- Change is something that presents itself to you (true). Therefore, your only real choice is to accept or reject it (false). Change is not a product; it is a process. Change is not an object for your approval; it is an unavoidable part of reality calling for your participation. Change is essentially an opportunity to engage life more fully and responsibly. Change that feels initially painful (losing a job) can liberate you to pursue your dream vocation. Change that feels initially pleasurable (getting drunk) can end up in a hangover. First impressions are not good indicators for change. One must engage change over time and go beyond simplistic accepting and rejecting.
- Change will come anyway, even if you try to avoid it (true). Therefore, have someone else deal with it (false). Avoiding the thought of aging does not prevent death from coming. You can outsource your anxiety to a priest who will reassure you about ever-lasting life, but this does not alter the physical reality. Conversely, you can choose to live present life more profoundly by expressing yourself through that change process called growth. Not to do so means giving up your power, depth, and choice.
What are the effects of false assumptions about change—that change is bad/painful, a pre-formed product, and better handled by others? The primary effect is fear of change, and therefore a failure to learn how to engage change well.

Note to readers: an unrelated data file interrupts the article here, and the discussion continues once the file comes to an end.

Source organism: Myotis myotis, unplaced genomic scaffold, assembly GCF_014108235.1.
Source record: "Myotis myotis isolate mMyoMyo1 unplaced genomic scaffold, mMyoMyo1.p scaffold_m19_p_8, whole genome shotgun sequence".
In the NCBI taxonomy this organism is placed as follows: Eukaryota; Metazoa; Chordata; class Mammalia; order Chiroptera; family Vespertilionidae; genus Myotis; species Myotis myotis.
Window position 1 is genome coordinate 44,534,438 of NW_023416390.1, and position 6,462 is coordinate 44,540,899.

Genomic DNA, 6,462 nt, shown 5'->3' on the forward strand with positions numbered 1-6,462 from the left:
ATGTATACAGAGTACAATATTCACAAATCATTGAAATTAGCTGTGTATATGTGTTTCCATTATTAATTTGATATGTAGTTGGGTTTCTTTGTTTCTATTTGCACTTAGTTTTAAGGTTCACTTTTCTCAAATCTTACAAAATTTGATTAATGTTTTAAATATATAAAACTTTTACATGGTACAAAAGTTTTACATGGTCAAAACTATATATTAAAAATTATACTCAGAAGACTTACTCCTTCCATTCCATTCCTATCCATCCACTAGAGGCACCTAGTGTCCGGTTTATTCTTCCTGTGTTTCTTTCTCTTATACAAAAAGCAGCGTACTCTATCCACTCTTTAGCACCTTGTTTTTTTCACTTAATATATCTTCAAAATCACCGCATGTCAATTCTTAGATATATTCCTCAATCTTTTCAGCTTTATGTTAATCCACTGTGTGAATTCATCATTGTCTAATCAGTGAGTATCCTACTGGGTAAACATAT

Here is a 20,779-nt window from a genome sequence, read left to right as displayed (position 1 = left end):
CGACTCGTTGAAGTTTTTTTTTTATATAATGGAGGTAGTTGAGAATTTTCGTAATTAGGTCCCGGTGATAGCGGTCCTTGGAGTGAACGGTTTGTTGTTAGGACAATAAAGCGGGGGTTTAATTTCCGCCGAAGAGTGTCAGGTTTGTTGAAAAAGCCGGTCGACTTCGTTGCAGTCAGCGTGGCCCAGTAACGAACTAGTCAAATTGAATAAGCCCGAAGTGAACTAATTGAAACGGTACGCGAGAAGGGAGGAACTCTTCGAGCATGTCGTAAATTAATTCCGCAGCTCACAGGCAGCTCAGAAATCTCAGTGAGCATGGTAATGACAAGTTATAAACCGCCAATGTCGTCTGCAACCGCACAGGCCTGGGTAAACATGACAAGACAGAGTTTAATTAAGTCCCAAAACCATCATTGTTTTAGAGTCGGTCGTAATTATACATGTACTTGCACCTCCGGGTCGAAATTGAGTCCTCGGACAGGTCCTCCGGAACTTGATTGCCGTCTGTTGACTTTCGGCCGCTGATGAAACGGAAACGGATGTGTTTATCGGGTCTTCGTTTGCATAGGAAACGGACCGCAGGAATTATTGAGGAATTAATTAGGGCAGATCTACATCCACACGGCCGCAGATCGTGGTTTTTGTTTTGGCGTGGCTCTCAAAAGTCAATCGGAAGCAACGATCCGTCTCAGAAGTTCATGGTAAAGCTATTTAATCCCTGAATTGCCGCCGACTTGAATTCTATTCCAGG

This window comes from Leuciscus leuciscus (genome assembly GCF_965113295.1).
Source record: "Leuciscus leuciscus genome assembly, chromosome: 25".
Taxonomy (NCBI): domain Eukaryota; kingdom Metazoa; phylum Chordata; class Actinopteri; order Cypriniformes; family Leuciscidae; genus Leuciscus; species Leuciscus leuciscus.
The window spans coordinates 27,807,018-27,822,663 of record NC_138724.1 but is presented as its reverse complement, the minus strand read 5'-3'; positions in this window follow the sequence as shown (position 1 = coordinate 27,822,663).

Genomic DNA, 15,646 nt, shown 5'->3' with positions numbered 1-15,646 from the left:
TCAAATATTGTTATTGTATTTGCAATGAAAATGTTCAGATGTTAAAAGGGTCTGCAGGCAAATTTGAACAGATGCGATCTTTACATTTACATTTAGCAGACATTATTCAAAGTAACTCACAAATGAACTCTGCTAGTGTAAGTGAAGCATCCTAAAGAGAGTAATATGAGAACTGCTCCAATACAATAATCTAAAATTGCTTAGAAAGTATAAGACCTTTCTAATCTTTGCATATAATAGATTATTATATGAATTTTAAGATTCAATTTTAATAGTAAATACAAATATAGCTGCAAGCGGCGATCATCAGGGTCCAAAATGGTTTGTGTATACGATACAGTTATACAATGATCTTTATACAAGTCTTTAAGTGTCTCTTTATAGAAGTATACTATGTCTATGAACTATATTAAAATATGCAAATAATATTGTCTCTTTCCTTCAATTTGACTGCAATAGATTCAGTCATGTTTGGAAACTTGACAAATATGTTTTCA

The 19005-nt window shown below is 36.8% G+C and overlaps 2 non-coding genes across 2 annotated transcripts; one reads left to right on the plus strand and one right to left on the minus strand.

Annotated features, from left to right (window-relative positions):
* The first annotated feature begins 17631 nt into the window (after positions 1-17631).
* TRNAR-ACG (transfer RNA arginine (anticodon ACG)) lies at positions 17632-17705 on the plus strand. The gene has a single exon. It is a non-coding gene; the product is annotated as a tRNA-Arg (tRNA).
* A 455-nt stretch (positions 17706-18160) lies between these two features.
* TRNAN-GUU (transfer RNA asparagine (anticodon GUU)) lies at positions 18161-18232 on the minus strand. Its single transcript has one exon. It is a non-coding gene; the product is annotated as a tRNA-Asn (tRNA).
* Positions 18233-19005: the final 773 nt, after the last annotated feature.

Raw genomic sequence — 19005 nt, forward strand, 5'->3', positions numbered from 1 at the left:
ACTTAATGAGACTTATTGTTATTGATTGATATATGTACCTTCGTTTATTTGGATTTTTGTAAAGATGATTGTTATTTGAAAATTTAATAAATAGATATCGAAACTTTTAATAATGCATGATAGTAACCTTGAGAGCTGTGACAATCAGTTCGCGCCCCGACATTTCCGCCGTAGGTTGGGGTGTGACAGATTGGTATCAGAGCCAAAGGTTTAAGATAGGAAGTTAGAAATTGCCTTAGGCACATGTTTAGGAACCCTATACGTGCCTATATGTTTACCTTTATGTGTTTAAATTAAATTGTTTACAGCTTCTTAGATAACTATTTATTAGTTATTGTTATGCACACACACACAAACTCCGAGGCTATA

Modern research shows that threat shuts down the parts of the brain associated with learning, and that encouragement opens up and empowers these learning parts of the brain. In short, if you see change as a threat, you will not be able to learn from it. If you see change as an intriguing opportunity you will prosper in learning change.
Thinking of change as “a done deal,” created by others and voted on by you, is not much better than fearing change, because this assumption reinforces passiveness in the face of change, and intensifies the desire to offload choices regarding change to others—politicians, experts, etc.
These effects combined together give one the impression that change is a consumer commodity. The multi-billion dollar advertising industry knows this and thrives on placing appliance ads (and your opportunity to buy “pleasant change”) next to newspaper stories of unpleasant change— wars, famines, tornadoes, and robberies.
The suburban American Dream, with its McMansions and big barbecue grills, is really just an updated (but just as primitive) version of the cave with a fire, a sanctuary of material comfort amidst the dangerous, swirling world of change outside.